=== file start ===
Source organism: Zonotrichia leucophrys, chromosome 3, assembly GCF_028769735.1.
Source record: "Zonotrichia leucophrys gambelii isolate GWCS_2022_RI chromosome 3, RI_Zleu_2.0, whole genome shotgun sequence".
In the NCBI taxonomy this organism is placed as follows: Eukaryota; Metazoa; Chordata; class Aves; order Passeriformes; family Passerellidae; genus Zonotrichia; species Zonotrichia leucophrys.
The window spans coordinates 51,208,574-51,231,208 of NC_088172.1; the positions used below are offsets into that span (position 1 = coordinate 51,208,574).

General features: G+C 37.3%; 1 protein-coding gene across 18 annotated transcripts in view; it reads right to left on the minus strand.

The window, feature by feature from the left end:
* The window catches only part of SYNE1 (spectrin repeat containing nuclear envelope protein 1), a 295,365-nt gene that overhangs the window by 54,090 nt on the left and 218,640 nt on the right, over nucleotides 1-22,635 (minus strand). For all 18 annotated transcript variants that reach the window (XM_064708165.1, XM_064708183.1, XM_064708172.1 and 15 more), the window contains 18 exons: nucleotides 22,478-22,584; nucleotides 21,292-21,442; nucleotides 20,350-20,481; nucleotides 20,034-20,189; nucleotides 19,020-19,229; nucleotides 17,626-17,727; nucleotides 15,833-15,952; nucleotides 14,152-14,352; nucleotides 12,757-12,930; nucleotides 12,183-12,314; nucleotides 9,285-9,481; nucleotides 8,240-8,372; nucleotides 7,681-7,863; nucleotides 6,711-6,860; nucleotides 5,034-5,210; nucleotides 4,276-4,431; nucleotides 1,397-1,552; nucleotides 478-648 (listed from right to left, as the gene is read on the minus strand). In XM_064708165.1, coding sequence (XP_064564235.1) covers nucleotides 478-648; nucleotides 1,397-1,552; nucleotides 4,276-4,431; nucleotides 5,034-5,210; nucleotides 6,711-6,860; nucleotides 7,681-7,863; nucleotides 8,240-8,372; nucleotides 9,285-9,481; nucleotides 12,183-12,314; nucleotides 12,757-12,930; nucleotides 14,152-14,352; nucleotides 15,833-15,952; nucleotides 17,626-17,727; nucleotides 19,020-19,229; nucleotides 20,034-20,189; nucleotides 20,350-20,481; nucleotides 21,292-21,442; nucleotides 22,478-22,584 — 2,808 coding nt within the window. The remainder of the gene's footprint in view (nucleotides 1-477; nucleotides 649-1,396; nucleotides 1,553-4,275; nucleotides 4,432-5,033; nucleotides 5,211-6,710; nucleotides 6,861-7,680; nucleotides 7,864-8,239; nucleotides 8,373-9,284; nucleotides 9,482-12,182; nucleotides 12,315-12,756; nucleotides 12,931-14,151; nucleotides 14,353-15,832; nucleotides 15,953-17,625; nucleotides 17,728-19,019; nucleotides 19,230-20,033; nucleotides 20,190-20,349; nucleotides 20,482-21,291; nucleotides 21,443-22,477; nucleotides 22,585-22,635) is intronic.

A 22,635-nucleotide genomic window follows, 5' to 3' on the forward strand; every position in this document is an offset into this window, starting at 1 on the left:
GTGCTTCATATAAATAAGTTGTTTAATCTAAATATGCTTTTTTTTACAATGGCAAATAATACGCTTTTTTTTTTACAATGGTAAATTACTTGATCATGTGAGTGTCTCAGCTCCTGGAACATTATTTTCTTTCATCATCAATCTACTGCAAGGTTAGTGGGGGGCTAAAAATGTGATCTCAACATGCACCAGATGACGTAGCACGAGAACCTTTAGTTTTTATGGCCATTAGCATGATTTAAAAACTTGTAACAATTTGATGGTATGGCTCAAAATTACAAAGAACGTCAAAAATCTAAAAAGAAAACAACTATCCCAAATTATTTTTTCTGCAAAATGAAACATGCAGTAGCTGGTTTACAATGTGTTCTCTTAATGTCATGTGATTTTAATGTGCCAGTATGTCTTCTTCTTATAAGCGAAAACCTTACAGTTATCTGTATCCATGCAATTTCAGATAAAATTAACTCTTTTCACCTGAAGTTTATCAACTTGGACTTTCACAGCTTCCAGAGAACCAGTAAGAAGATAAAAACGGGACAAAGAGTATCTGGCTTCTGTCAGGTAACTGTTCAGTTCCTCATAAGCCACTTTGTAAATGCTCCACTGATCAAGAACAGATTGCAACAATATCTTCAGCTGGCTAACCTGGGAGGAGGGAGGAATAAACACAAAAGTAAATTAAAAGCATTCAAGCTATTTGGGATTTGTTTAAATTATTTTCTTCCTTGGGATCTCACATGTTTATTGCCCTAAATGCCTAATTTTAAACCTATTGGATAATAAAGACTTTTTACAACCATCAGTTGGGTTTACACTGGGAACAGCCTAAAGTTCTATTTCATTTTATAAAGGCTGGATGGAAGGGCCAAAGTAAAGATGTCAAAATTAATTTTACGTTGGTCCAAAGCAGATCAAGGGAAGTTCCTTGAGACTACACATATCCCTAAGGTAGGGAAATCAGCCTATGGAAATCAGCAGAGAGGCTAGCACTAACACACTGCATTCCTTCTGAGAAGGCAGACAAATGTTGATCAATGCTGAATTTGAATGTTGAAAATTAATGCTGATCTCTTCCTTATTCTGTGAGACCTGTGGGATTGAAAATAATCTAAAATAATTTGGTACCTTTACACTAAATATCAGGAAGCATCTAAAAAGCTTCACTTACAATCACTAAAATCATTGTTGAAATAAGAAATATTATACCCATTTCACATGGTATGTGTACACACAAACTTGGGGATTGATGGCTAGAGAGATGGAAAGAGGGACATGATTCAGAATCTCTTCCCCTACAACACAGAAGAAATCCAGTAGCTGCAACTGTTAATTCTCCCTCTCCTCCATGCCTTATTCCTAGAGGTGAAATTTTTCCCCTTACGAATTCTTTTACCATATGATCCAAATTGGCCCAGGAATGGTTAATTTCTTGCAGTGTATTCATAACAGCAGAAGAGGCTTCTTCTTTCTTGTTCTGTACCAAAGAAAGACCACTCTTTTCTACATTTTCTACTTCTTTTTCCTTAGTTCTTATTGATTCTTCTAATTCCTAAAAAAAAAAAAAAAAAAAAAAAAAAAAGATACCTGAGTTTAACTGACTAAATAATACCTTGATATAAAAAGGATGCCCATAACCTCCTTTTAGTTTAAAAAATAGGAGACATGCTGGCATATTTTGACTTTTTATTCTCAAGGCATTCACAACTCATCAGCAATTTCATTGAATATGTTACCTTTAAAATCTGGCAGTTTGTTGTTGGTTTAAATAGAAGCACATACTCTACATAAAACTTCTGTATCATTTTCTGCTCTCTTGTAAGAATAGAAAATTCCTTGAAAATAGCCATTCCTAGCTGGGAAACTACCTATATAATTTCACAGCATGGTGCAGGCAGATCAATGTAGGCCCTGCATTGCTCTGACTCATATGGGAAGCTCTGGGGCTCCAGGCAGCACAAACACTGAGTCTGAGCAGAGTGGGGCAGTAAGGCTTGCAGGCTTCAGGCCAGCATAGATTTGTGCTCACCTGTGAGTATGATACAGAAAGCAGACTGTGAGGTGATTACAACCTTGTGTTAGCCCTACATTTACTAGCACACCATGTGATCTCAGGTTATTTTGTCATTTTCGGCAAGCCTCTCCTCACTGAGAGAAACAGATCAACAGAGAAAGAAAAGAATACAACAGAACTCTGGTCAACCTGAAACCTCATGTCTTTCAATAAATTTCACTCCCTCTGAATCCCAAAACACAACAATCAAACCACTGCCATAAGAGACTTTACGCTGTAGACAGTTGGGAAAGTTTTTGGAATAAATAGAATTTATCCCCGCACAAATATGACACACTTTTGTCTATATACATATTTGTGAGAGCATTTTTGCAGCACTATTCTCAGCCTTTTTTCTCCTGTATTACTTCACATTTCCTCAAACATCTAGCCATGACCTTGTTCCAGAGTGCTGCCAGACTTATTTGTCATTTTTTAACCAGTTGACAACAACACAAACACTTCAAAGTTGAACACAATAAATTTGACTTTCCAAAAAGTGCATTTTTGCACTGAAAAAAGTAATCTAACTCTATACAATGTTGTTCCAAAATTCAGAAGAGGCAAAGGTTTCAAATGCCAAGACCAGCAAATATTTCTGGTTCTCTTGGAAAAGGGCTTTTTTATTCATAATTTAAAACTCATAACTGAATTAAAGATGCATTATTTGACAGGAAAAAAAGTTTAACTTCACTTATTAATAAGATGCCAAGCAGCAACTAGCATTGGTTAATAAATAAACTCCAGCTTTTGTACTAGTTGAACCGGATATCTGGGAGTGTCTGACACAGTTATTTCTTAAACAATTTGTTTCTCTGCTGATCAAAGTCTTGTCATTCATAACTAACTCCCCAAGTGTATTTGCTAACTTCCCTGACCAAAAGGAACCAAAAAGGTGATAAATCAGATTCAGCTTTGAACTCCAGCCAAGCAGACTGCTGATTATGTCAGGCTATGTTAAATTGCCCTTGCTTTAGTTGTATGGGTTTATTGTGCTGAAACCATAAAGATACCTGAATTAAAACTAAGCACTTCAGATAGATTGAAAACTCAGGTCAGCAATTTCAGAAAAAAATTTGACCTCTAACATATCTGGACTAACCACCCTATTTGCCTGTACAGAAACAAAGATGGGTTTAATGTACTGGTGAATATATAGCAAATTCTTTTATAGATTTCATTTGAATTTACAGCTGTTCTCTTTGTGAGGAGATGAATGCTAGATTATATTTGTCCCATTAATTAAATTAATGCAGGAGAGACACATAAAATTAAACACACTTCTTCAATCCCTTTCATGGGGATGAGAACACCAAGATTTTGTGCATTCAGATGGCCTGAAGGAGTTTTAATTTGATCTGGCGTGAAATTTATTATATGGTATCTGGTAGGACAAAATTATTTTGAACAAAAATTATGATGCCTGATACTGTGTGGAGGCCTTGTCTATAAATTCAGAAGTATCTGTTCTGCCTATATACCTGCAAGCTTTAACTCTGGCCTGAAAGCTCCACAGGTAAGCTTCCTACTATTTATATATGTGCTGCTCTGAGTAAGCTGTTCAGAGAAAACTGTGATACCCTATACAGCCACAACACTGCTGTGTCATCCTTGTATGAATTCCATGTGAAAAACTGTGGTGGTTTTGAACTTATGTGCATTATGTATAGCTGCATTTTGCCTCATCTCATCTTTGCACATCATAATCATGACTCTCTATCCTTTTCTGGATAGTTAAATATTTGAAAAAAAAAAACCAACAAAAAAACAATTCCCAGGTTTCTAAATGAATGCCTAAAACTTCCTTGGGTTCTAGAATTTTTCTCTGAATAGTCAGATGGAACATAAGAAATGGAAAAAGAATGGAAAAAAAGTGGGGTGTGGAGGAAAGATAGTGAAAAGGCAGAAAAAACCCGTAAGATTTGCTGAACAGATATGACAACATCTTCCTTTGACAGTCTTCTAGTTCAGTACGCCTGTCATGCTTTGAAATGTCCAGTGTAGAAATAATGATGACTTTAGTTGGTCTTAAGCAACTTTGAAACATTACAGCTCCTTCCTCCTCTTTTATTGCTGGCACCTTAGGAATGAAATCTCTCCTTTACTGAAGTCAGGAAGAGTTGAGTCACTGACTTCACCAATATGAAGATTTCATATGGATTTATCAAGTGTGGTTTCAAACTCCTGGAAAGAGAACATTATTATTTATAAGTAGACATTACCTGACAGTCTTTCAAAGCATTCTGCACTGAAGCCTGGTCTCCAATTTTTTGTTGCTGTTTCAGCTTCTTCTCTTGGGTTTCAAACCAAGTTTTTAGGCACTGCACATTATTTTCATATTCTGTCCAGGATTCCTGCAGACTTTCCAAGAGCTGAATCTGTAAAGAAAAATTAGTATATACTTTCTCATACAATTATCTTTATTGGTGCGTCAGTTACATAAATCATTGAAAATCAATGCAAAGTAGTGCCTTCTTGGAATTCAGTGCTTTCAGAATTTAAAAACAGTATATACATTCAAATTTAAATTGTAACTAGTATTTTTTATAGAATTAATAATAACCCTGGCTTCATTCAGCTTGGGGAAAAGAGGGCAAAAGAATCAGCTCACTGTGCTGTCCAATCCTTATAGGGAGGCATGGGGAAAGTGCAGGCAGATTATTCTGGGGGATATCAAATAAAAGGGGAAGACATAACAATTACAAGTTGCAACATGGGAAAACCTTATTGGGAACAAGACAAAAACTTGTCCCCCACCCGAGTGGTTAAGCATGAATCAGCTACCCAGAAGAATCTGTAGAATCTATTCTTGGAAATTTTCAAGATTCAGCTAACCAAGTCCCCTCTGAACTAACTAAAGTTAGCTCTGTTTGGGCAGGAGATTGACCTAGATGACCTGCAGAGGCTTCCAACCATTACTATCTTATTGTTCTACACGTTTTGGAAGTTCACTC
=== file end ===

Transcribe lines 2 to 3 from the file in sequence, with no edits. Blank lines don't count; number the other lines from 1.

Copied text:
Source record: "Zonotrichia leucophrys gambelii isolate GWCS_2022_RI chromosome 3, RI_Zleu_2.0, whole genome shotgun sequence".
In the NCBI taxonomy this organism is placed as follows: Eukaryota; Metazoa; Chordata; class Aves; order Passeriformes; family Passerellidae; genus Zonotrichia; species Zonotrichia leucophrys.